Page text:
Date: Saturdays
May 4th, May 18th, June 1st, June 15th, June 29th, July 13th
Time: 9 AM – 11:30 AM PST/ 12  – 2:30 PM EST

Revision is perhaps the part of the writing process least discussed. It’s also, in Kiese Laymon’s view, an act of love (“We revisit what we love.”). Using this principle, we will work together to revise a short story or novel excerpt from beginning to end. Regardless of whether the work is a 2nd draft or a 6th, the goal is to be open, take risks, and make significant changes. We will talk about our intentions for a specific story or novel excerpt, what we love about it, as well as the problems we’re encountering. We’ll move from global revision techniques, such as outlining cause and effect and diagraming character arcs and conflict, to more surgical shifts, like rewriting a scene from a different perspective and reworking the rhythm of our sentences. We will also read, watch, and listen to texts and videos from writers like Peter Ho Davies, Kiese Laymon, Mat Bell, and Garielle Lutz, among others, with plenty of time to discuss, ask questions, and write together.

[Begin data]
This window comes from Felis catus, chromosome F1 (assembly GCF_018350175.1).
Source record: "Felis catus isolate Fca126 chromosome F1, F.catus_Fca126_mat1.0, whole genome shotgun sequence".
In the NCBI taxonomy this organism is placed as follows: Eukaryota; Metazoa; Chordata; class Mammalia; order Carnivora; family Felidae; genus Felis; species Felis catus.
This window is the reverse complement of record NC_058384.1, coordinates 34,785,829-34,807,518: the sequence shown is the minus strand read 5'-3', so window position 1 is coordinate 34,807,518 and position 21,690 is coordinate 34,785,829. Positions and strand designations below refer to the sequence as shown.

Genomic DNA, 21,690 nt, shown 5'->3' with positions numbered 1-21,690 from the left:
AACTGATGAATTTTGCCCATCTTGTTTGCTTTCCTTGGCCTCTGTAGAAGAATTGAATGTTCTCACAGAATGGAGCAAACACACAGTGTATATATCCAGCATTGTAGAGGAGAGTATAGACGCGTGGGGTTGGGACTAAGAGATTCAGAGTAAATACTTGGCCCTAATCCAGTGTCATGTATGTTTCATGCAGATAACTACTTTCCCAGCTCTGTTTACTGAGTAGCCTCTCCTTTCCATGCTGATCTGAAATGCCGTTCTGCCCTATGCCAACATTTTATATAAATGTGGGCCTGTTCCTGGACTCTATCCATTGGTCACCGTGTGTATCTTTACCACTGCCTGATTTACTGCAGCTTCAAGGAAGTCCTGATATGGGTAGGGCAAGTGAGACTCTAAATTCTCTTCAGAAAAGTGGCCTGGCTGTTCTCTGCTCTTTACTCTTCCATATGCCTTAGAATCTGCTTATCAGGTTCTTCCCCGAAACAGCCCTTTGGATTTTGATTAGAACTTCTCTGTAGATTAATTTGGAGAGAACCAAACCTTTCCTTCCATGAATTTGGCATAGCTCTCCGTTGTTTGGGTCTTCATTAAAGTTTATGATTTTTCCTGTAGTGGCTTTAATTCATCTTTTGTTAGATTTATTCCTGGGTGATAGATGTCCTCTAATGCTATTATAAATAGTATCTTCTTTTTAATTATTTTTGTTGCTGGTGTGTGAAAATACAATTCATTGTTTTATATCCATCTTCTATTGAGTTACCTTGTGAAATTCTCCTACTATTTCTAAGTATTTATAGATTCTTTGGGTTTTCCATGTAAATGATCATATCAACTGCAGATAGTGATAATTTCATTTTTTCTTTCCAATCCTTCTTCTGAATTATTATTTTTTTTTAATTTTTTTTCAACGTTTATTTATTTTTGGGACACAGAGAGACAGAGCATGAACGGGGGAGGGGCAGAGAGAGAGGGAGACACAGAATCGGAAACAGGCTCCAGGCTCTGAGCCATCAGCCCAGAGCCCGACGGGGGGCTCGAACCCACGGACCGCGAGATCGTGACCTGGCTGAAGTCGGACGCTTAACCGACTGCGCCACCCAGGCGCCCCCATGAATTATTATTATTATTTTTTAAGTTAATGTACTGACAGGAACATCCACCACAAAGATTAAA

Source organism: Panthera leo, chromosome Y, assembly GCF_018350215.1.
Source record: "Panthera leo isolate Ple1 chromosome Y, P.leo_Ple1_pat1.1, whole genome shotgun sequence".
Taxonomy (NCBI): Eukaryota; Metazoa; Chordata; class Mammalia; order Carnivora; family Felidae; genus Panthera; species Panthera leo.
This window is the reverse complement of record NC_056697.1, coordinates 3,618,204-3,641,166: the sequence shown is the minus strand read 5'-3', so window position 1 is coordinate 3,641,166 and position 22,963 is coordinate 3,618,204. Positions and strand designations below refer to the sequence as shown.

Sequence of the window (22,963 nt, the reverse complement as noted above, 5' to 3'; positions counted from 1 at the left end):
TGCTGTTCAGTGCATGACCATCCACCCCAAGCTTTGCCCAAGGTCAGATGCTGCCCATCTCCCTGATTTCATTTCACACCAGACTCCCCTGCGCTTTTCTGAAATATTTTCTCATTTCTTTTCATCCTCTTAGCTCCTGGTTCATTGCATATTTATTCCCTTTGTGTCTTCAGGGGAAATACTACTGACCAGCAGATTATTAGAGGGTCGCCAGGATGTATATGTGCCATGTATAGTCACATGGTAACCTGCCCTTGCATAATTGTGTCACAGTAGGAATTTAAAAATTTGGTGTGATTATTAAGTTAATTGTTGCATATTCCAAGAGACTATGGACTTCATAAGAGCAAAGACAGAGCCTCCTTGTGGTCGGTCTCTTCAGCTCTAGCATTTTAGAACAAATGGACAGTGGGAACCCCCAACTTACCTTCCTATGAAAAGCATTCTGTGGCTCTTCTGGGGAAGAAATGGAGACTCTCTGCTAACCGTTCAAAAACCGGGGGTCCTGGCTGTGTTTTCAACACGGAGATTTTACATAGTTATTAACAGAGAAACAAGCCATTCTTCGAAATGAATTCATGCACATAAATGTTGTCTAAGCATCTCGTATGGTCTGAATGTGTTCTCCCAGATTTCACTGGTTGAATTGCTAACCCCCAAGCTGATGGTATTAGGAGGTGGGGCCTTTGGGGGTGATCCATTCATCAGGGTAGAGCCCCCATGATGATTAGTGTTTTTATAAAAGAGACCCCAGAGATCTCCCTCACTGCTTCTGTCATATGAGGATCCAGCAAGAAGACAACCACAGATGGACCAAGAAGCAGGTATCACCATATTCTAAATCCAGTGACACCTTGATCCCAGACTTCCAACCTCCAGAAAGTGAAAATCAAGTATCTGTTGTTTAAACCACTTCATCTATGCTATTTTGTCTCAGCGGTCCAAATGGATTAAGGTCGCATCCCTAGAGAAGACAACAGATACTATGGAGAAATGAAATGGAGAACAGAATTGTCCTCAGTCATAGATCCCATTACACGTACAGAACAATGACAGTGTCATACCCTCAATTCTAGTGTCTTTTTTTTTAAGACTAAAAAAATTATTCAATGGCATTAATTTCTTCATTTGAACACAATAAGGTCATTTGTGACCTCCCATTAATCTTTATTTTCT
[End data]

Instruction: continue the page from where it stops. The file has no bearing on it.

My goal for you is to 1) have a full short story or novel excerpt revision by the last session and 2) leave the seminar with new revision techniques for future drafts and work. The last session will include a reading of revised sections—it might be a scene, the opening, the ending—with the aim of showcasing and celebrating our work. This is not a critique workshop, rather a deep dive into sustained revision that approaches the process with more love, more play, and less fear.